Government brings in law to ensure furloughed employees receive statutory redundancy pay based on their normal wages, rather than a reduced furlough rate.
- New law will ensure that furloughed employees receive statutory redundancy pay based on their normal wages
- changes will mean those furloughed under the Coronavirus Job Retention Scheme are not short-changed
- changes will apply to statutory notice pay and other entitlements, providing some reassurance during this difficult time
Furloughed employees who are then made redundant will receive redundancy pay based on their normal wage, under new laws being brought in Thursday 30th July 2020.
Throughout the pandemic, the government has urged businesses to do right by their employees and pay those being made redundant based on their normal wage, rather than their furlough pay, which is often less. The majority of businesses have done so, however, there are a minority who have not.
Employees with more than 2 years’ continuous service who are made redundant are usually entitled to a statutory redundancy payment that is based on length of service, age and pay, up to a statutory maximum.
This new legislation comes into force from Friday 31st July 2020 to ensure that employees receive statutory redundancy pay based on their normal wages, rather than a reduced furlough rate.
Business Secretary Alok Sharma said:
The government is doing everything it can to protect people’s incomes through our Coronavirus Job Retention Scheme, which is now supporting over 9 million jobs across the UK.
We urge employers to do everything they can to avoid making redundancies, but where this is unavoidable it is important that employees receive the payments they are rightly entitled to.
New laws coming into force today will ensure furloughed workers are not short-changed if they are ever made redundant – providing some reassurance for workers and their families during this challenging time.
These changes will also apply to Statutory Notice Pay, which is where employees must be given a notice period before their employment ends, varying from at least one week’s notice up to 12 weeks’ notice, depending on how long they have worked for their employer. During this notice period, employees must be paid.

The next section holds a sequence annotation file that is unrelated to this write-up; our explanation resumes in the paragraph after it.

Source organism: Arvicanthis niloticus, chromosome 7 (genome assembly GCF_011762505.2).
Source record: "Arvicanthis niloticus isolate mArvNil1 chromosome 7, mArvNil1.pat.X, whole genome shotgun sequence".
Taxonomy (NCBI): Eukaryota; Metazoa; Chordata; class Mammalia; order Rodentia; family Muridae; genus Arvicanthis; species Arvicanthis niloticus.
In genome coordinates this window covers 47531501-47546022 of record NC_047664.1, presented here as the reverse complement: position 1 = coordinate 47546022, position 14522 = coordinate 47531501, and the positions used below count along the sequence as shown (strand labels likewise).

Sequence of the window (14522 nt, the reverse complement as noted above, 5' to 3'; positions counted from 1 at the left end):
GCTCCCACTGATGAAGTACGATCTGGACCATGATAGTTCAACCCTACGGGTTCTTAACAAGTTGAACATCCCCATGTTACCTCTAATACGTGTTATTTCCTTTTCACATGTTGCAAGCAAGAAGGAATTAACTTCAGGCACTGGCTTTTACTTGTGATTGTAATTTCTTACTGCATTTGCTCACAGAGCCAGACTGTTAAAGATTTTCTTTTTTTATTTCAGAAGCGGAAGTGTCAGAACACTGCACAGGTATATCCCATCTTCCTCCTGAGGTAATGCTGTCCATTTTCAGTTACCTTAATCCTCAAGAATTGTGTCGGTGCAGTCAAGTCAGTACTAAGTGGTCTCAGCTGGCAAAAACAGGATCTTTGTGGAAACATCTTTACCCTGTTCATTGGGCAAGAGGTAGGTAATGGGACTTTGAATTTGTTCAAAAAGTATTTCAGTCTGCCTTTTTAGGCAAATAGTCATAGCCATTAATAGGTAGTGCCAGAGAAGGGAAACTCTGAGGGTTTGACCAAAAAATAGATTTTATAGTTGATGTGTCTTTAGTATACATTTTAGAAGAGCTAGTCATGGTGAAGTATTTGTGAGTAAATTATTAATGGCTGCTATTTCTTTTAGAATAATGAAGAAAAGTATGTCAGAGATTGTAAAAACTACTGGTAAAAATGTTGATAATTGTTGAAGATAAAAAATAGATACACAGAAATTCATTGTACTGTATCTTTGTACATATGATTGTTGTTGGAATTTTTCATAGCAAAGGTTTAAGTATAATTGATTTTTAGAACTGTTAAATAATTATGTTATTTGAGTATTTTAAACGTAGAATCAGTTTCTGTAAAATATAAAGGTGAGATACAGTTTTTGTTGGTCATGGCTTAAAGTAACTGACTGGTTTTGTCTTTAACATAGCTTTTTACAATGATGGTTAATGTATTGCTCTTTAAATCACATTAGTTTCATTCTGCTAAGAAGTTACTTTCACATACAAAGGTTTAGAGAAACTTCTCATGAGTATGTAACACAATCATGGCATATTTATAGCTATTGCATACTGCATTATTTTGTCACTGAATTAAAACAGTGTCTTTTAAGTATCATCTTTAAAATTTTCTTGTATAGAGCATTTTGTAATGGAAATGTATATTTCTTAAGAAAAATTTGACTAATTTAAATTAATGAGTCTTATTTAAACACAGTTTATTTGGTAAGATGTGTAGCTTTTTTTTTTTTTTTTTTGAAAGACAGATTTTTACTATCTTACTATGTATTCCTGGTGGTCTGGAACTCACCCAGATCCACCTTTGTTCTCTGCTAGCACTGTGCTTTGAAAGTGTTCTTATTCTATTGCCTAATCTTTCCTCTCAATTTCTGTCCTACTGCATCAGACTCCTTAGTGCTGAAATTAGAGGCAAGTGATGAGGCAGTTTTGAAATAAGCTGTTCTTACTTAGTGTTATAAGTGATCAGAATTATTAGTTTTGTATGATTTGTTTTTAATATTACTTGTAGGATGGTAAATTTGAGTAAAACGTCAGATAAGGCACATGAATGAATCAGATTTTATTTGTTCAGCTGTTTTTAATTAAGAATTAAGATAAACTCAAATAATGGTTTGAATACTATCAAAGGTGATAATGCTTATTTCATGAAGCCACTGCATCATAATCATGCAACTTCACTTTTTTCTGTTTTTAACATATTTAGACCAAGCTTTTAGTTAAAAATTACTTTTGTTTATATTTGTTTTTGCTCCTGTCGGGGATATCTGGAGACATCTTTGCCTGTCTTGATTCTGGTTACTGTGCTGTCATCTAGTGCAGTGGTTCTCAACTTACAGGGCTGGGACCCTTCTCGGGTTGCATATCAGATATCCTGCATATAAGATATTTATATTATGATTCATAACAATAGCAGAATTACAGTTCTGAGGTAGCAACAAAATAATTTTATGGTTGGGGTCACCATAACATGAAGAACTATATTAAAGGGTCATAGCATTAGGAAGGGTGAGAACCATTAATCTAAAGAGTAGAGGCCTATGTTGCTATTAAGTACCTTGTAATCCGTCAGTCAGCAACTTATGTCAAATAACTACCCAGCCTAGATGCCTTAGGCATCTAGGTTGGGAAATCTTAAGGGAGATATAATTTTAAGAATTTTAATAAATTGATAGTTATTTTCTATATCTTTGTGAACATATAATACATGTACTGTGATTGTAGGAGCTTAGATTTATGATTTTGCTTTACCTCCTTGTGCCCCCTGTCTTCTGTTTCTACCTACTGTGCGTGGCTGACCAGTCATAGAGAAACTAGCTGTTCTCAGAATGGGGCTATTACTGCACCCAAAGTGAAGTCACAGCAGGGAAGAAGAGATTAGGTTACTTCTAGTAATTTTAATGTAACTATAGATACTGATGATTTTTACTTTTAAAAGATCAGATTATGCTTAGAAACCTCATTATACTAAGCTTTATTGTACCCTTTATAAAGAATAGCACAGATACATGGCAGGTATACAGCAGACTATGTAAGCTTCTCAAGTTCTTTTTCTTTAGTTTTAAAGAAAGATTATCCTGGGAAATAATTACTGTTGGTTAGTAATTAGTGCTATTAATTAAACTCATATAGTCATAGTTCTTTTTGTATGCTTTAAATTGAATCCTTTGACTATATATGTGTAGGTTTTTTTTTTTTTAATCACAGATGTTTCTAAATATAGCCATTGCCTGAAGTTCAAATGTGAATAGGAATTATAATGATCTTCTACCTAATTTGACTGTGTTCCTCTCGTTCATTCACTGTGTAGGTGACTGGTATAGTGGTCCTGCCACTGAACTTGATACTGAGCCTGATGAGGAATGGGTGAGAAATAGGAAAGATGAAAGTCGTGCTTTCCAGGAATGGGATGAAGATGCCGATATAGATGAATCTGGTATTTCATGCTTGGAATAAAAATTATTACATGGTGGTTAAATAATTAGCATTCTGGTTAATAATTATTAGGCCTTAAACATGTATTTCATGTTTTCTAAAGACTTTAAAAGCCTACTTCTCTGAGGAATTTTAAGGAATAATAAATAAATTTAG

Other changes coming into force will ensure basic awards for unfair dismissal cases are based on full pay.
The new Job Retention Bonus is also to encourage firms to keep on furloughed workers, with a one-off payment of £1,000 being provided to UK employers for every furloughed employee who remains continuously employed through to the end of January 2021.
- an employee is entitled to statutory redundancy pay if they have been working for their employer for 2 years or more
- the new legislation ensures that pay in relation to statutory redundancy pay is calculated based on an employee’s normal pay, not furlough pay 80%
- calculating statutory redundancy pay for employees relies on inputting average weekly pay, alongside other factors such as length of continuous service and the employee’s age. Average weekly pay is usually worked out by adding the pay received over the 12 weeks up to when the employer notifies the employee they are being made redundant, and dividing by 12 to get the average. This legislation ensures that employers must treat any weeks an employer spent on furlough over the 12-week reference period as if they were working, and on full (100%) pay
- this legislation does not impact enhanced redundancy pay stipulated in the terms and conditions of employment, but does apply to basic statutory redundancy pay entitlements
- the legislation also covers other employment rights that rely on average weekly pay, including notice pay, unfair dismissal, and short-time working